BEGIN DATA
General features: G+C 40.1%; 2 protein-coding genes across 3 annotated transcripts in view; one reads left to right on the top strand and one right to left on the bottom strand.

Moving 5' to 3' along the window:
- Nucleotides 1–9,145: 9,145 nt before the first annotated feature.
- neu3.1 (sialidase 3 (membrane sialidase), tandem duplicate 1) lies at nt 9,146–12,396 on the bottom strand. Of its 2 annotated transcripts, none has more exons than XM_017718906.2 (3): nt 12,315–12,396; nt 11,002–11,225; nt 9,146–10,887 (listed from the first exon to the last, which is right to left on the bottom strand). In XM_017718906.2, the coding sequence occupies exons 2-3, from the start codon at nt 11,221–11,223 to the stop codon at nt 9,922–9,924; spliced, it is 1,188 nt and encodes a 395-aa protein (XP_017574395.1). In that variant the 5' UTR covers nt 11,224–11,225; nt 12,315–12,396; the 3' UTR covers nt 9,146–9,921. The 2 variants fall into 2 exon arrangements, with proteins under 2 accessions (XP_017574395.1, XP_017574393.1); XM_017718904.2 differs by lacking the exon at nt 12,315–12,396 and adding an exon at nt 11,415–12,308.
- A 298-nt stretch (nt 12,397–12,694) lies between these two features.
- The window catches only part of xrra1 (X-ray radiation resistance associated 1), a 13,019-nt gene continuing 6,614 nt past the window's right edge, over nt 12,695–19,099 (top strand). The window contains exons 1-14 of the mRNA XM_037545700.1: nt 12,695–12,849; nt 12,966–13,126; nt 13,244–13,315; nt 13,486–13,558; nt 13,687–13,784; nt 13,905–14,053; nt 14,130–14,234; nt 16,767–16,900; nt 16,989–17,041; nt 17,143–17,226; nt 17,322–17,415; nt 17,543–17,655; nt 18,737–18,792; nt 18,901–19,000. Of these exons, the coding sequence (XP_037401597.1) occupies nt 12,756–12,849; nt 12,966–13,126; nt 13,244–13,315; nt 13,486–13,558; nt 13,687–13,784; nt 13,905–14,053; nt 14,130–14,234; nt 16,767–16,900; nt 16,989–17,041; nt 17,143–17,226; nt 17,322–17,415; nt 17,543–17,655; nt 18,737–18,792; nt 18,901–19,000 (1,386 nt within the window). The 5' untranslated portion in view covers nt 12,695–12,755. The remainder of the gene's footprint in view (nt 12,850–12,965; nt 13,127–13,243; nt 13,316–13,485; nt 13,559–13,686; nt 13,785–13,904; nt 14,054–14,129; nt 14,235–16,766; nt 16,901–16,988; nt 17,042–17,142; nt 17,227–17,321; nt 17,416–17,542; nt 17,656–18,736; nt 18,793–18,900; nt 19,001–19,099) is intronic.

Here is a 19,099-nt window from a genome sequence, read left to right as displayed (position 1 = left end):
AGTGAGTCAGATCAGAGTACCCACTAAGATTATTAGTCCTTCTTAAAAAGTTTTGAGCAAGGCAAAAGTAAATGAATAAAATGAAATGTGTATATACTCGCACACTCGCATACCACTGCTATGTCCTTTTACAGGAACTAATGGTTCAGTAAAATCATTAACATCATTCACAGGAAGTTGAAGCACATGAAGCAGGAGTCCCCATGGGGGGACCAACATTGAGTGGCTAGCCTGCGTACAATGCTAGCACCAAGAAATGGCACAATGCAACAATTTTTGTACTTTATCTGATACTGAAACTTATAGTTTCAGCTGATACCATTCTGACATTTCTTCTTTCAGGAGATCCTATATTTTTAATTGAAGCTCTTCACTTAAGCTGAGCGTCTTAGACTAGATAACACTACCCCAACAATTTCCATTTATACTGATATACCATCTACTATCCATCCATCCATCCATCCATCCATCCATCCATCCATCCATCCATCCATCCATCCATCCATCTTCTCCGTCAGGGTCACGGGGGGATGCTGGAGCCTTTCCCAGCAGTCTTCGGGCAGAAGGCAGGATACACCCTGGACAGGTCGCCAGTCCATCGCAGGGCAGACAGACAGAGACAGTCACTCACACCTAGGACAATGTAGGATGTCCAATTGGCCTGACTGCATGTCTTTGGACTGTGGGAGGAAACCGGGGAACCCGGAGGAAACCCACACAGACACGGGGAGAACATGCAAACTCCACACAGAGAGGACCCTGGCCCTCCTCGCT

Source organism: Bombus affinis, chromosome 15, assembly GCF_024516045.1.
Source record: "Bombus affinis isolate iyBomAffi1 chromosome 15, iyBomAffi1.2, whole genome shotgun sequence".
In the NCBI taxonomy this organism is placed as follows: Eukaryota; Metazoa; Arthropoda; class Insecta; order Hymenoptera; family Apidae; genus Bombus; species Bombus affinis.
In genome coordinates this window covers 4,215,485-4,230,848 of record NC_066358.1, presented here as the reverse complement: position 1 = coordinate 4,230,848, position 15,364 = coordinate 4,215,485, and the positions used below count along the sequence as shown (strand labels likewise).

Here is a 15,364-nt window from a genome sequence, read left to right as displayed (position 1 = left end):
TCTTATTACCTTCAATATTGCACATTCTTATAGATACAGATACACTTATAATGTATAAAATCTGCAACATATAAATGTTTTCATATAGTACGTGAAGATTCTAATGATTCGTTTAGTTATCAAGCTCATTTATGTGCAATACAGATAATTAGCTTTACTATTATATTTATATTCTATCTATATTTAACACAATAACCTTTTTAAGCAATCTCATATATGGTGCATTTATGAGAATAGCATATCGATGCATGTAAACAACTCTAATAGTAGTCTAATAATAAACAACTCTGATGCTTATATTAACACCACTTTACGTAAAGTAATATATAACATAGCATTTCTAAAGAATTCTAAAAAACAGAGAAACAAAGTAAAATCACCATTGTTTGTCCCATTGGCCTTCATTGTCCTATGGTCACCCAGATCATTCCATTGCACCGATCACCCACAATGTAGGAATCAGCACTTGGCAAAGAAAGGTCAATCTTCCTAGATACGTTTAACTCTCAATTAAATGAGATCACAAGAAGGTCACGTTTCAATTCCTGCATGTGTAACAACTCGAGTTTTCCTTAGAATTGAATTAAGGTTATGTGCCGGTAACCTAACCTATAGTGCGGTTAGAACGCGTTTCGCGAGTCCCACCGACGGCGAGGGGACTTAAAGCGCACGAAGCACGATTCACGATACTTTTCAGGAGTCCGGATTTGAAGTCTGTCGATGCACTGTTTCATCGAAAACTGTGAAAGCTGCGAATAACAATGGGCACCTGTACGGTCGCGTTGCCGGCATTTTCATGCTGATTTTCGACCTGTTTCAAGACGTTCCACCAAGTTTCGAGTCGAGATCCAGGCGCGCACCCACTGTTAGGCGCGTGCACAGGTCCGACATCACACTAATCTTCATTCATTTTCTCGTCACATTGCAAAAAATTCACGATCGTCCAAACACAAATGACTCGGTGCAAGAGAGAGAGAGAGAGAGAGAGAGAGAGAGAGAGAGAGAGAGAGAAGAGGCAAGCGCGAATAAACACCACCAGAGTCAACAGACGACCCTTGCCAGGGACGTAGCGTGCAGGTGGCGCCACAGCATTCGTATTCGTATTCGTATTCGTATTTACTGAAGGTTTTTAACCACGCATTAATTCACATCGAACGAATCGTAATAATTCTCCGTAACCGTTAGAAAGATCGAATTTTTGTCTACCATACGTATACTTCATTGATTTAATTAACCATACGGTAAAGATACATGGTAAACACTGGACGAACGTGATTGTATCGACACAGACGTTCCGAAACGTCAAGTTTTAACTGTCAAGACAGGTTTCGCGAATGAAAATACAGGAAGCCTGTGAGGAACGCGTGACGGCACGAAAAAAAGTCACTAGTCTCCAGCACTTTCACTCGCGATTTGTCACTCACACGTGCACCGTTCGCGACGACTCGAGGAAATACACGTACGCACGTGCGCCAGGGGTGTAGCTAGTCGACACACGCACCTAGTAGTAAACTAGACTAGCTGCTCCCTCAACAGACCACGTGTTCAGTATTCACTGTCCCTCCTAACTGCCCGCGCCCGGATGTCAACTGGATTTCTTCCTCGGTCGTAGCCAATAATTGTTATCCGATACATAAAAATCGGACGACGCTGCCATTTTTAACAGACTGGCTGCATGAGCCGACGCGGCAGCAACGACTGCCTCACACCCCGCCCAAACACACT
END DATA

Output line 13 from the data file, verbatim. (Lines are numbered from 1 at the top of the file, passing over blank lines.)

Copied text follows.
Here is a 15,364-nt window from a genome sequence, read left to right as displayed (position 1 = left end):